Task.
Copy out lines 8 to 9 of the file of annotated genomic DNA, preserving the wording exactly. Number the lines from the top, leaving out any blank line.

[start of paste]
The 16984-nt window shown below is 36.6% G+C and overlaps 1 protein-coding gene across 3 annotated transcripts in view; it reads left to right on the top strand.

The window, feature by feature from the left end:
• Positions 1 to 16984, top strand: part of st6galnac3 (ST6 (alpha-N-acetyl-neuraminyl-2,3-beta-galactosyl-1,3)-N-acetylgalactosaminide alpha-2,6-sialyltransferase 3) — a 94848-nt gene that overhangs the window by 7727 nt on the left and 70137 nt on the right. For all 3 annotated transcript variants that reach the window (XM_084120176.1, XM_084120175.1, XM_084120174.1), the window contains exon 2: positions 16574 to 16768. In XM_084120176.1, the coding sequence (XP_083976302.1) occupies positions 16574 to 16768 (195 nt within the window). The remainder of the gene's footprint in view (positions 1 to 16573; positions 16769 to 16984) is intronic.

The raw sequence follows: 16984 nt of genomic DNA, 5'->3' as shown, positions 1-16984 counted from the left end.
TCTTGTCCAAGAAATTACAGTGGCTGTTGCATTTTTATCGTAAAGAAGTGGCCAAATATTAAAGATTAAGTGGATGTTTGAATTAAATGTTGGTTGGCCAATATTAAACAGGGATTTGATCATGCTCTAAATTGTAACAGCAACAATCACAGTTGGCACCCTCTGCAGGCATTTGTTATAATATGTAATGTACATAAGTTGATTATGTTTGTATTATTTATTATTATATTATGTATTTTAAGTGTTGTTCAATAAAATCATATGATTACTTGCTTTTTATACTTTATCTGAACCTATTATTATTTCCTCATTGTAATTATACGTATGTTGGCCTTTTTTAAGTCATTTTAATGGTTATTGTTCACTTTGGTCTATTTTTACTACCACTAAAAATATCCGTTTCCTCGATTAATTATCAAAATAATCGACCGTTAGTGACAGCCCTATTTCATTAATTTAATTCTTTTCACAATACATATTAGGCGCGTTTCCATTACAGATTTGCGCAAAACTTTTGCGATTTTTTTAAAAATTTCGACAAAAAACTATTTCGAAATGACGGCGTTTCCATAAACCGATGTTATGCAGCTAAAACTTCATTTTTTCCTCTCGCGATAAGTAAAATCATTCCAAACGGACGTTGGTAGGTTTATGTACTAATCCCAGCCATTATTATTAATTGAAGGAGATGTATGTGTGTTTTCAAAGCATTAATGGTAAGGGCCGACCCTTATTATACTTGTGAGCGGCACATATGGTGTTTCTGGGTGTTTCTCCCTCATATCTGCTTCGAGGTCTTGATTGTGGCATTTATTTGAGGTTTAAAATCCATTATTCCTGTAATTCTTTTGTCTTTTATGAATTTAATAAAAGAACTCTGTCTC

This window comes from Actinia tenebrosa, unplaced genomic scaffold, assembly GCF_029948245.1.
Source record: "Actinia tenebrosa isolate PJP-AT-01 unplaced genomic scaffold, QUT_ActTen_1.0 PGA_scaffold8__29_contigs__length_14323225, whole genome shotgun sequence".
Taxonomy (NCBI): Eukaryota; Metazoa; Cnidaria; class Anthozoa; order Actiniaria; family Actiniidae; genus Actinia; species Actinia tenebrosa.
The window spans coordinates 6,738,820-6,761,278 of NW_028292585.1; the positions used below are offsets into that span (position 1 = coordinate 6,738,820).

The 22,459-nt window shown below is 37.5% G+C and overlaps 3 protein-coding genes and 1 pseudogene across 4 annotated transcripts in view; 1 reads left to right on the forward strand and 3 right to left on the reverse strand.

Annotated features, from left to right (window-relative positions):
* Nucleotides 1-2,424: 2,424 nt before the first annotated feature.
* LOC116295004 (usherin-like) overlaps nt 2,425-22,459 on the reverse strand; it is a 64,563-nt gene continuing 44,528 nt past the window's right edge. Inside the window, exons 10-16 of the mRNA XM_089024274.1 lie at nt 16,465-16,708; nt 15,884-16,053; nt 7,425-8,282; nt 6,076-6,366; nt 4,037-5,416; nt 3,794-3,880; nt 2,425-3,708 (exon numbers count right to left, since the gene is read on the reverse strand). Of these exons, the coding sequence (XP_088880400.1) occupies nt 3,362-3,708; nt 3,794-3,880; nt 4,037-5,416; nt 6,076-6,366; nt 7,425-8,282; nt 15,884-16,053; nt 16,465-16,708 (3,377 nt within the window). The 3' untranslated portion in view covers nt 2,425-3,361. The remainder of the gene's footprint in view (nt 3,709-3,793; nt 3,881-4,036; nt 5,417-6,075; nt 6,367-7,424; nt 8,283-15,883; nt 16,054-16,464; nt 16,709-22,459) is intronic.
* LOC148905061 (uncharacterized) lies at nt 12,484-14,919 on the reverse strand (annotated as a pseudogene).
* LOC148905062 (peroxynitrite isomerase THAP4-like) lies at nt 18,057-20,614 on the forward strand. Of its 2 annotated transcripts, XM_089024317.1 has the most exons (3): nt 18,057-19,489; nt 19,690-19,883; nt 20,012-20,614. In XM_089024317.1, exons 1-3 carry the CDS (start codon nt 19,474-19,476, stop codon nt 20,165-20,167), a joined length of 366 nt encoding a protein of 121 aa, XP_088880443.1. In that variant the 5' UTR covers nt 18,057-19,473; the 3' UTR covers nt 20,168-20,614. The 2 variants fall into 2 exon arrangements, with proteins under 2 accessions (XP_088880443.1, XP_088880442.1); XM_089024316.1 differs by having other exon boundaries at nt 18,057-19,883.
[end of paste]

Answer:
Taxonomy (NCBI): Eukaryota; Metazoa; Cnidaria; class Anthozoa; order Actiniaria; family Actiniidae; genus Actinia; species Actinia tenebrosa.
The window spans coordinates 6,738,820-6,761,278 of NW_028292585.1; the positions used below are offsets into that span (position 1 = coordinate 6,738,820).